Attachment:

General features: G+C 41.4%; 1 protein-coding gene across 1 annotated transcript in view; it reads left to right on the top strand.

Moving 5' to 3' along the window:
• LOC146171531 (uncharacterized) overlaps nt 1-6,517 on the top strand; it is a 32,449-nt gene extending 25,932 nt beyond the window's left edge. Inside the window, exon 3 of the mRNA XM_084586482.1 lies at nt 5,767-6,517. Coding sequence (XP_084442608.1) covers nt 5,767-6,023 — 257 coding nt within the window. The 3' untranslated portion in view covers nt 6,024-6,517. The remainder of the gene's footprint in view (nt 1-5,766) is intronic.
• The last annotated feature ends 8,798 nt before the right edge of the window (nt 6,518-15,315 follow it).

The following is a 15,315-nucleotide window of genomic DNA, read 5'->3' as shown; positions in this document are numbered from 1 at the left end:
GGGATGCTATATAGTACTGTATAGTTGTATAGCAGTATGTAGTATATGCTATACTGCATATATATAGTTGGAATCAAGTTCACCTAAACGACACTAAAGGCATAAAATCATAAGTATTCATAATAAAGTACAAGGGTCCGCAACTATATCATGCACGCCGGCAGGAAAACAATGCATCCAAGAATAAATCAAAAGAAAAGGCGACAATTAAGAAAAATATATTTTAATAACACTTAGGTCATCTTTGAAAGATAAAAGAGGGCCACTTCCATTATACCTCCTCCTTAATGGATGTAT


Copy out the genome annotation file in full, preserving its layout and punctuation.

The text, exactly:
General features: G+C 41.4%; 1 protein-coding gene across 1 annotated transcript in view; it reads left to right on the top strand.

Moving 5' to 3' along the window:
• LOC146171531 (uncharacterized) overlaps nt 1-6,517 on the top strand; it is a 32,449-nt gene extending 25,932 nt beyond the window's left edge. Inside the window, exon 3 of the mRNA XM_084586482.1 lies at nt 5,767-6,517. Coding sequence (XP_084442608.1) covers nt 5,767-6,023 — 257 coding nt within the window. The 3' untranslated portion in view covers nt 6,024-6,517. The remainder of the gene's footprint in view (nt 1-5,766) is intronic.
• The last annotated feature ends 8,798 nt before the right edge of the window (nt 6,518-15,315 follow it).

The following is a 15,315-nucleotide window of genomic DNA, read 5'->3' as shown; positions in this document are numbered from 1 at the left end:
GGGATGCTATATAGTACTGTATAGTTGTATAGCAGTATGTAGTATATGCTATACTGCATATATATAGTTGGAATCAAGTTCACCTAAACGACACTAAAGGCATAAAATCATAAGTATTCATAATAAAGTACAAGGGTCCGCAACTATATCATGCACGCCGGCAGGAAAACAATGCATCCAAGAATAAATCAAAAGAAAAGGCGACAATTAAGAAAAATATATTTTAATAACACTTAGGTCATCTTTGAAAGATAAAAGAGGGCCACTTCCATTATACCTCCTCCTTAATGGATGTAT